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What the heck is nutrient density and why should I care?

Hey there! Ever heard of a nutritarian? Even though spellcheck doesn’t agree, it’s a word and a diet! A nutritarian’s goal is to eat the foods that are the most nutrient dense, or nutritious.

Nutrient density looks at the nutritional profile of a food item and the calories it contains. The higher the nutrient density, the healthier the food is. For example, 40 calories from a cup of kale and 40 calories from a cookie are not the same (sorry folks, a calorie is not just a calorie!). Kale will provide you with tons of vitamins, minerals and fiber in those 40 calories that the cookie lacks. Make sense?

Some of the most nutrient dense foods on the planet are green leafy vegetables. Can you guess why? They are super high in fiber and nutrients like vitamin C, K, A. And they also contain  minerals like magnesium, iron and calcium and virtually no calories.

Kale and Thin Mints, an Unlikely Pair

Besides the green packaging, kale and thin mints don’t really have much in common.

1 cup of cooked kale has 36 calories and over 800% of the daily recommended value (RDV) of vitamin K, plus almost 100% of the RDV for vitamin C and A. 36 calories of kale also contains 5-10% of the RDV for calcium, iron, magnesium, potassium, fiber, vit E and B6, B3 and B1. Not bad!  36 calories and a ton of nutrients!

In comparison, one thin mint girl scout cookie has 40 calories and 1.5% of the RDV for iron.

You can see from this example that the nutrient density of kale is way higher than that of a thin mint. But that’s a kinda obvious comparison. Even certain vegetables are more nutrient dense than others. Here’s a cool graph from the CDC rating 41 different vegetables in nutrient density (scroll to the bottom of the link to see the chart.). I also like Dr. Furman’s chart which you can see below. A rating of 1000 means you’re getting the most bang for your buck. Here you can see that leafy greens have the highest score and the most nutrients per calorie.

What’s the bottom line?

The point is, a calorie is not just a calorie, and the healthiest way to eat is to make sure that the calories you are taking in are from nutrient dense foods. Eating nutrient dense foods aids the process of losing weight and maintaining weight loss, lowering blood pressure, blood sugar and cholesterol. Fiber found in nutrient dense foods also helps keep the digestive system healthy, reducing your risk for certain kinds of cancer. And the truth is, all whole foods (meaning foods found in their original unprocessed form) are nutrient dense. So shop the periphery of the market where the nutrient dense whole foods live, and pick up some leafy greens while you’re at it!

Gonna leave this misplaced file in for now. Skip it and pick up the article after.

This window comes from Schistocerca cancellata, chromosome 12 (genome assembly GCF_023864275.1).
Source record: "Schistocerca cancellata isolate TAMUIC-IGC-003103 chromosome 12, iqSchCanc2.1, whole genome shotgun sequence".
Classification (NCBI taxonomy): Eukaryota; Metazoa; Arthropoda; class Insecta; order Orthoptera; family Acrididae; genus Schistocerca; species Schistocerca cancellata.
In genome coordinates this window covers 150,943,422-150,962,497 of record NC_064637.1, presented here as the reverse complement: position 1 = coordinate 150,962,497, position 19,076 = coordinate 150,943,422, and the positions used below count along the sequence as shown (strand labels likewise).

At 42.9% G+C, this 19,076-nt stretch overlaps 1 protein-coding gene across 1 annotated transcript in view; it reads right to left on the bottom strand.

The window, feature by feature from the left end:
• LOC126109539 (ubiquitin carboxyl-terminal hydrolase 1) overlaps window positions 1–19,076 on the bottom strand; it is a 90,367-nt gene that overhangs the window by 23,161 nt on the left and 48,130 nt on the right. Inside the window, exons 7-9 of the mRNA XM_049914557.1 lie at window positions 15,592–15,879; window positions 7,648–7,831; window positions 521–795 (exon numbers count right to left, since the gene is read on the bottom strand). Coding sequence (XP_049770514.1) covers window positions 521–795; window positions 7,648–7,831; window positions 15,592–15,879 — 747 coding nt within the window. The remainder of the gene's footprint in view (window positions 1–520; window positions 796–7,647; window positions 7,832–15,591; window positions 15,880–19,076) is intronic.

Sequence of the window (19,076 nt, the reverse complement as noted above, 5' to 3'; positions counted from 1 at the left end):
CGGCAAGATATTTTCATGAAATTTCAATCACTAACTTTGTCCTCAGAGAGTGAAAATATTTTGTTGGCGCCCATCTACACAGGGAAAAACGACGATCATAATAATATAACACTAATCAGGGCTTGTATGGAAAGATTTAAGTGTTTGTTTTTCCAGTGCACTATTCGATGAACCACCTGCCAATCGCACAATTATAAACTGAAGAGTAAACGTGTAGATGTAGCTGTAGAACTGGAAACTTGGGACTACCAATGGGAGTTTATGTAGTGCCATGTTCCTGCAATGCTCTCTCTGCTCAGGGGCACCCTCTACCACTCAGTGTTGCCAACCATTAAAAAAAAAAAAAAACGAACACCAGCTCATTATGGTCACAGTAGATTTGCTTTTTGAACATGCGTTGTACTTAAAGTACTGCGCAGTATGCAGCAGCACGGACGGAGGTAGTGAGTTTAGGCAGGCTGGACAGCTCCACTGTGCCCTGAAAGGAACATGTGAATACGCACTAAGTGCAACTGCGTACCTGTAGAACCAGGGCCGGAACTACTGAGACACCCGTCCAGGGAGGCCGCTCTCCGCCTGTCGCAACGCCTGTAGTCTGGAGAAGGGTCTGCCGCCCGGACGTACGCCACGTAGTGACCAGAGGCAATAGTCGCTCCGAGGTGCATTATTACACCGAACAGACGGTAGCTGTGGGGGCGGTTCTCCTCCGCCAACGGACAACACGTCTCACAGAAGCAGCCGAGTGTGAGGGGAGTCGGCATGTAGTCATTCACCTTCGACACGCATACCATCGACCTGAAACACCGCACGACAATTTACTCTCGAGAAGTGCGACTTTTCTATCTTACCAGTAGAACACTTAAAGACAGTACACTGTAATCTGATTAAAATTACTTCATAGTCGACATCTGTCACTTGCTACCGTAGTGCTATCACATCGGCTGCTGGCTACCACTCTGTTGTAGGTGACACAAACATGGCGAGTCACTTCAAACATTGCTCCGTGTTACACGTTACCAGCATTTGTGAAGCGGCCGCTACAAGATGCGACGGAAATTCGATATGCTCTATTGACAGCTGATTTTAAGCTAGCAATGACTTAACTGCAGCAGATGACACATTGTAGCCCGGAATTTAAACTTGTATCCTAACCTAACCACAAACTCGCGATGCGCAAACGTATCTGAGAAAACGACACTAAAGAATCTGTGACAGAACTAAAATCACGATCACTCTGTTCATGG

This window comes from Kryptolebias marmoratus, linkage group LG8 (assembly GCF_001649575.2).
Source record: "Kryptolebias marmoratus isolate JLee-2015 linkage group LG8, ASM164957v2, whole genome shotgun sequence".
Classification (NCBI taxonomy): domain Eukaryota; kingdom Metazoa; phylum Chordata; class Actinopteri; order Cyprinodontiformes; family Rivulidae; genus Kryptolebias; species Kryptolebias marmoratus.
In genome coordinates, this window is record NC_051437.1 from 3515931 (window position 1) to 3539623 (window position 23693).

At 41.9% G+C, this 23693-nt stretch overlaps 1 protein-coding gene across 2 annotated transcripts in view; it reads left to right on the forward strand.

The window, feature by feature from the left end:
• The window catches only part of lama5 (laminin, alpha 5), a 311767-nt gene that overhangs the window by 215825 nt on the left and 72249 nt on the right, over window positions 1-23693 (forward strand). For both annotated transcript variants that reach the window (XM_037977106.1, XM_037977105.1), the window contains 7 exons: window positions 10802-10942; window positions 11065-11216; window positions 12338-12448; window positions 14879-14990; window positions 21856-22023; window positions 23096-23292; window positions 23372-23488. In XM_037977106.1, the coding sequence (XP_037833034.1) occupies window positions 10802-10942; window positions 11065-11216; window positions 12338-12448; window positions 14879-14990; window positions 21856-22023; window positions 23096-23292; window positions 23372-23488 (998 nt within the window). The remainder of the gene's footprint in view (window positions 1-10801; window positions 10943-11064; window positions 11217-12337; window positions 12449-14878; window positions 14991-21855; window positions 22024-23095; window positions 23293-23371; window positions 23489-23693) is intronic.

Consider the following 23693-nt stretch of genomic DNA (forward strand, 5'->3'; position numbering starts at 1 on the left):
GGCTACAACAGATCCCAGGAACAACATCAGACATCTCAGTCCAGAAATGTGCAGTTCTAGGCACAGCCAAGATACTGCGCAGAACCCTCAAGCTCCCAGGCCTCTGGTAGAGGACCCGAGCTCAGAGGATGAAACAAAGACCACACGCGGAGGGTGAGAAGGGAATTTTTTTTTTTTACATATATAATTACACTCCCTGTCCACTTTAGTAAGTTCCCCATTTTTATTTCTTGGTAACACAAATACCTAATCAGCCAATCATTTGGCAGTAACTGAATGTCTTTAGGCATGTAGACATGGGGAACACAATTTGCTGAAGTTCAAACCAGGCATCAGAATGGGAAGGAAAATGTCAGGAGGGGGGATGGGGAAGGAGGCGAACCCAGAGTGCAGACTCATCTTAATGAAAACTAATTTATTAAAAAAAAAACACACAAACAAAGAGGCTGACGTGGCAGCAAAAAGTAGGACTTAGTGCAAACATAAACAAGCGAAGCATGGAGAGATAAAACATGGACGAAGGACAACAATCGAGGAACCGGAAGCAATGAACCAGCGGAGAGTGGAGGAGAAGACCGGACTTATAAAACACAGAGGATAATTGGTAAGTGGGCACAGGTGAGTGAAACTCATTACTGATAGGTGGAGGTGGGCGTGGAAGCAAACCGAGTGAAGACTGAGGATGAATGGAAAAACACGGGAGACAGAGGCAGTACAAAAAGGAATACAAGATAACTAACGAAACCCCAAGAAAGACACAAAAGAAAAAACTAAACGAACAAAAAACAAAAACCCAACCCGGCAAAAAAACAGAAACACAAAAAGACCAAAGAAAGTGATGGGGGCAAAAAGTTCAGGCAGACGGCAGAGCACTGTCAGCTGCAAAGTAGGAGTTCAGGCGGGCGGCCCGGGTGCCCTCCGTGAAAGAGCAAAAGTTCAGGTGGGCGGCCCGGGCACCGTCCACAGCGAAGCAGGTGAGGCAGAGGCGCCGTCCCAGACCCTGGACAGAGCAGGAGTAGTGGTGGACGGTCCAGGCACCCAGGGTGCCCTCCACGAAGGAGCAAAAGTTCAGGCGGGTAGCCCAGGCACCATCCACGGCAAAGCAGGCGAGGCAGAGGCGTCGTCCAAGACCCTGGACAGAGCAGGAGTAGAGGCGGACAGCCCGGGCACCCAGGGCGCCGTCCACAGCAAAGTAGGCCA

Dr. Fuhrman’s Nutrient Density Index

Sample Nutrient/Calorie Density Scores
Kale 1000 Sunflower Seeds 64
Collard Greens 1000 Kidney Beans 64
Mustard Greens 1000 Green Peas 63
Watercress 1000 Cherries 55
Swiss Chard 895 Pineapple 54
Bok Choy 865 Apple 53
Spinach 707 Mango 53
Arugula 604 Peanut Butter 51
Romaine 510 Corn 45
Brussels Sprouts 490 Pistachio Nuts 37
Carrots 458 Oatmeal 36
Broccoli Rabe 455 Shrimp 36
Cabbage 434 Salmon 34
Broccoli 340 Eggs 31
Cauliflower 315 Milk, 1% 31
Bell Peppers 265 Walnuts 30
Asparagus 205 Bananas 30
Mushrooms 238 Whole Wheat Bread 30
Tomato 186 Almonds 28
Strawberries 182 Avocado 28
Sweet Potato 181 Brown Rice 28
Zucchini 164 White Potato 28
Artichoke 145 Low Fat Plain Yogurt 28
Blueberries 132 Cashews 27
Iceburg Lettuce 127 Chicken Breast 24
Grapes 119 Ground Beef, 85% lean 21
Pomegranates 119 Feta Cheese 20
Cantaloupe 118 White Bread 17
Onions 109 White Pasta 16
Flax Seeds 103 French Fries 12
Orange 98 Cheddar Cheese 11
Edamame 98 Apple Juice 11
Cucumber 87 Olive Oil 10
Tofu 82 Vanilla Ice Cream 9
Sesame Seeds 74 Corn Chips 7
Lentils 72 Cola 1
Peaches 65

 

Nutrient Scoring Method*
To determine the ANDI scores, an equal-calorie serving of each food was evaluated. The following nutrients were included in the evaluation: fiber, calcium, iron, magnesium, phosphorus, potassium, zinc, copper, manganese, selenium, vitamin A, beta carotene, alpha carotene, lycopene, lutein and zeaxanthin, vitamin E, vitamin C, thiamin, riboflavin, niacin, pantothenic acid, vitamin B6, folate, vitamin B12, choline, vitamin K, phytosterols, glucosinolates, angiogenesis inhibitors, organosulfides, aromatase inhibitors, resistant starch, resveratrol plus ORAC score. ORAC (Oxygen Radical Absorbance Capacity) is a measure of the antioxidant or radical scavenging capacity of a food. For consistency, nutrient quantities were converted from their typical measurement conventions (mg, mcg, IU) to a percentage of their Dietary Reference Intake (DRI).

 

 

 

 

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